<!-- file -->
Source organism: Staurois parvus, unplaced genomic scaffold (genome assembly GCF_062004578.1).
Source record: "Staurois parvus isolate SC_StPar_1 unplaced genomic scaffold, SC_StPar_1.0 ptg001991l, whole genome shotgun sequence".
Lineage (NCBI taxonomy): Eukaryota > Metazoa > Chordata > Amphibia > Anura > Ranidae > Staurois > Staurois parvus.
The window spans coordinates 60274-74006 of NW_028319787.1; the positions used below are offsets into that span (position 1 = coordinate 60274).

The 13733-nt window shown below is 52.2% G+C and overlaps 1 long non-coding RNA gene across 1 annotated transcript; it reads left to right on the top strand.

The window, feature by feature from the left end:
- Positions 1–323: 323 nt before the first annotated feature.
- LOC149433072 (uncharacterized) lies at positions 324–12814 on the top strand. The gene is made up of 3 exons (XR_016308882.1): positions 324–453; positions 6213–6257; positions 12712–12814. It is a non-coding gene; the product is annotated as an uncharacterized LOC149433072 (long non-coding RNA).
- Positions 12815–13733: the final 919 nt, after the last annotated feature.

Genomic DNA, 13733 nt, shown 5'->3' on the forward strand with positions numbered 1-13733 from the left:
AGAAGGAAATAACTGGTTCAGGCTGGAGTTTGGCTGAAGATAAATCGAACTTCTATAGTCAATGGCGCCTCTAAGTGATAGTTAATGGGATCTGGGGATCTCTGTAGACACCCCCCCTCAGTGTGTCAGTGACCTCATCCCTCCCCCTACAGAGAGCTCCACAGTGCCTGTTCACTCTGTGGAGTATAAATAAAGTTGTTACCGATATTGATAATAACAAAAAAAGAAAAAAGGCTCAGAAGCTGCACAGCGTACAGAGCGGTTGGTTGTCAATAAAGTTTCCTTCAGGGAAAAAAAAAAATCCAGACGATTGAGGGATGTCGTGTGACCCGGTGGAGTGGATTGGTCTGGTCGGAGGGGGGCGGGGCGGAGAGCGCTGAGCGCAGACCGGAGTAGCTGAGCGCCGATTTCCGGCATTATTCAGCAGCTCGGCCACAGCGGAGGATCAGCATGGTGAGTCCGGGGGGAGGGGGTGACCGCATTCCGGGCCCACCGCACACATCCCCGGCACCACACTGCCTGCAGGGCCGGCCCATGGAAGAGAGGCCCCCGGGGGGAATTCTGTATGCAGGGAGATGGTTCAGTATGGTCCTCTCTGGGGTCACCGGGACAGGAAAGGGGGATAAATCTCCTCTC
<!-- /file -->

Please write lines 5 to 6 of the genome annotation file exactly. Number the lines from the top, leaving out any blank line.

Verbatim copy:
The 13733-nt window shown below is 52.2% G+C and overlaps 1 long non-coding RNA gene across 1 annotated transcript; it reads left to right on the top strand.

The window, feature by feature from the left end: